You also need some actors to fill out your roles and don't hesitate to be critical. It's hard to make a good film if the cast doesn't fit or the acting is just plain bad. Consider looking in local groups on social media, at local theaters, or at universities/schools. You'll more than likely find some up-and-coming actors who will work with you for a small amount.

Now that's not saying that you should underpay your cast or crew. But you're typically working on a low budget when making short films. And everyone involved knows this.

Short Film - Essential Tips

7. Scout location and keep it to a minimum

The next step is to go location scouting. You want to find a place that is accessible with your equipment, legal for you to shoot, and fits your script. If you need permission to shoot at a specific location, you'll need a location release form. It's a document that acts as a legal agreement between you and the property owners.

Remember not to go overboard with your locations. Try to keep it to a minimum. You have to remember that more time and resources are spent traveling and moving things around for every location in your film. Typically you'll only have 1 or 2 locations in a short film, depending on the length and budget.

8. Plan your shoot

Now it's time to plan your shoot. The better you plan it, the more efficient your shoot will get. A great way to plan your time on set is to use a shooting schedule. A shooting schedule will help you plan chunks of time for each scene.

You can then assign different cast and crews to the time slot, so you won't have your cast waiting around for 5 hours on set with nothing to do.

Once you've planned your shoot, you are ready to start rolling the cameras!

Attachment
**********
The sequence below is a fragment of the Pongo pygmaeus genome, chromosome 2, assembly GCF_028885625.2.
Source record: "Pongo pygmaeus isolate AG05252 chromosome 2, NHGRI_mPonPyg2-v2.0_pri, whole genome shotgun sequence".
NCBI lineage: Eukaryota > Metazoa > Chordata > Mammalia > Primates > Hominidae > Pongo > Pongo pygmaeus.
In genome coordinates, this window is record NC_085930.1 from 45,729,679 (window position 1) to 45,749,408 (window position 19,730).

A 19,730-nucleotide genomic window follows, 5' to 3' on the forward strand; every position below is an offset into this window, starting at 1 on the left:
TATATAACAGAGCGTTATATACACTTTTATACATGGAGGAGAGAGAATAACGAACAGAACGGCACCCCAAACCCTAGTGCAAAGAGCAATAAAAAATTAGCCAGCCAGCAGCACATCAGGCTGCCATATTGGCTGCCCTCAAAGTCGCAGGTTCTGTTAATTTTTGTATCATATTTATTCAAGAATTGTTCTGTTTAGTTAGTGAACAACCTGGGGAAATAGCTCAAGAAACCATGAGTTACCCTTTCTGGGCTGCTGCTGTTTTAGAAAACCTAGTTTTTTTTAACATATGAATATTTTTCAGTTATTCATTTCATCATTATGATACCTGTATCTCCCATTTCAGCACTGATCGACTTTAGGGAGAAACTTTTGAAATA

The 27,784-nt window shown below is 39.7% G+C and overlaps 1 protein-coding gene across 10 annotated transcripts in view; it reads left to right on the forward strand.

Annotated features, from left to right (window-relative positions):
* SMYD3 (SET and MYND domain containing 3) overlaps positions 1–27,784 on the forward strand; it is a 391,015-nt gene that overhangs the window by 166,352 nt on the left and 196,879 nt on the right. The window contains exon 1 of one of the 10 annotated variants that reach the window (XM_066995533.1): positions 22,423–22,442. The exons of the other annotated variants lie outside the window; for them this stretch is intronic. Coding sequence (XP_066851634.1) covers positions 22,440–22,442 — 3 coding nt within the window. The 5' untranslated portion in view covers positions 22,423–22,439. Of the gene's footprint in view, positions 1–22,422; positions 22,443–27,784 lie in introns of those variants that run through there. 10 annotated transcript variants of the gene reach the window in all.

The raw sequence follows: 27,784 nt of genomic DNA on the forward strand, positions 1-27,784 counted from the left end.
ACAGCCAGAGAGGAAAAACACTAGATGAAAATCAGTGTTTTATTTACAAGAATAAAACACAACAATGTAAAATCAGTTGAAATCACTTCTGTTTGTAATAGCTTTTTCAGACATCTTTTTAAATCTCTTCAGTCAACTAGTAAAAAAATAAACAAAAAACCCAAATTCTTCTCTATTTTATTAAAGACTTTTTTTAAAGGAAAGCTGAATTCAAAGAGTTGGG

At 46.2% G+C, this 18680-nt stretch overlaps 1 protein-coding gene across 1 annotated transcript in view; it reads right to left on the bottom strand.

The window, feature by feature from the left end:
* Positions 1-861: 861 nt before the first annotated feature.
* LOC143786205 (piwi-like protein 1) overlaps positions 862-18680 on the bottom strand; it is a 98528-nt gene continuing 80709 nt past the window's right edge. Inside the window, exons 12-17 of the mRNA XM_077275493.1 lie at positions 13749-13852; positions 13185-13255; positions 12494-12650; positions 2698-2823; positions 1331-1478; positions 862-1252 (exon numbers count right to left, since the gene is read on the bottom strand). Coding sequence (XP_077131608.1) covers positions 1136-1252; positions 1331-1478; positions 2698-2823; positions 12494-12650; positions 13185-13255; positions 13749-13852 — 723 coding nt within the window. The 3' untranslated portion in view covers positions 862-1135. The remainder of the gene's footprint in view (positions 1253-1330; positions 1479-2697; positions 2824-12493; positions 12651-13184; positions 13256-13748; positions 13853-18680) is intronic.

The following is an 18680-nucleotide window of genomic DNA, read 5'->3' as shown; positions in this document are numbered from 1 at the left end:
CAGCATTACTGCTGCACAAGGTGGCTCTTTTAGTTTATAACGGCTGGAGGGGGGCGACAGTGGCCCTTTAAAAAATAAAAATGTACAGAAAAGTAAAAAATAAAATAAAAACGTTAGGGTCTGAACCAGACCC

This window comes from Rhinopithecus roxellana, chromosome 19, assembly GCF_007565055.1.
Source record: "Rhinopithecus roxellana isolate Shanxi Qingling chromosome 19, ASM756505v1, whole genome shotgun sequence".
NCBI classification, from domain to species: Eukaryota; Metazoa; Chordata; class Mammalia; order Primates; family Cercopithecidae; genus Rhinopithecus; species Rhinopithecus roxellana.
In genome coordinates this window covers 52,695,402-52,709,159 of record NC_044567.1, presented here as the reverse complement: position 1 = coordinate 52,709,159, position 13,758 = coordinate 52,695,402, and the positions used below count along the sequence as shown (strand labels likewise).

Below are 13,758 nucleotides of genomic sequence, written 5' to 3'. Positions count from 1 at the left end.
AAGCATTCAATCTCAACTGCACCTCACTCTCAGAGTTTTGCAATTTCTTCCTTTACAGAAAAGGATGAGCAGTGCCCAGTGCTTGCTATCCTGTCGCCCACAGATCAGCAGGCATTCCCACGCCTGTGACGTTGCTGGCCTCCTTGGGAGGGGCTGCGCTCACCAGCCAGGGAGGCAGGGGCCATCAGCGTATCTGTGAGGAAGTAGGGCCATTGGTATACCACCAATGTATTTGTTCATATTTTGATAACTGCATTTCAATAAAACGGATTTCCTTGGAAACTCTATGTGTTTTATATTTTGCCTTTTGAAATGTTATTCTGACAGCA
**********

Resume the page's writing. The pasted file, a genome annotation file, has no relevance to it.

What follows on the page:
9. Edit your footage

Once you're done filming, it's time to edit your footage. It's vital to be aware of the sound effects, colorization, audio, brightness, and credits. It's also vital that you have permission to use the music you need.

We've also made an extensive guide on film editing if you're not comfortable with your skillset!

Editing Your Short Film

10. Review and final cut

Before you start rendering, review the film, and have your friends and family help you look for any mistakes that might be in there. It's always good to have an extra set of eyes on the film. You've probably stared at it for long enough yourself.

Once you're done it's time to render the film, and then you're off to distributing and sharing it to the platforms of your liking.

Don't forget to celebrate your hard work with a nice dinner!

Guide to Create Your Short Film

Next Up: Learn more about filmmaking

This is the end of the article, and I hope you're leaving with newfound optimism about your venture into short films.

If you're not entirely sure about your filmmaking abilities, you can read our article on the basics of filmmaking. Here you'll learn everything you need to know about filmmaking!

About the instructor

Connor Curlewis


New Zealand

Connor is a filmmaker, videographer, producer, and director and has been telling stories since he was a kid.


How to make a short film?

You can follow these 10 steps on how to make a short film: 1. Brainstorm your concept
2. Outline
3. Write your first draft
4. Finish your script
5. Rent filming equipment
6. Hire crew and cast
7. Scout location and keep it to a minimum
8. Plan your shoot
9. Edit your footage
10. Review and final cut

How to make an animated short film?

You can follow these 8 steps on how to make an animated short film: 1. Brainstorm your concept
2. Create your characters
3. Outline your world
4. Design the backgrounds
5. Design the animations
6. Hire voice actors
7. Edit your footage
8. Review and final cut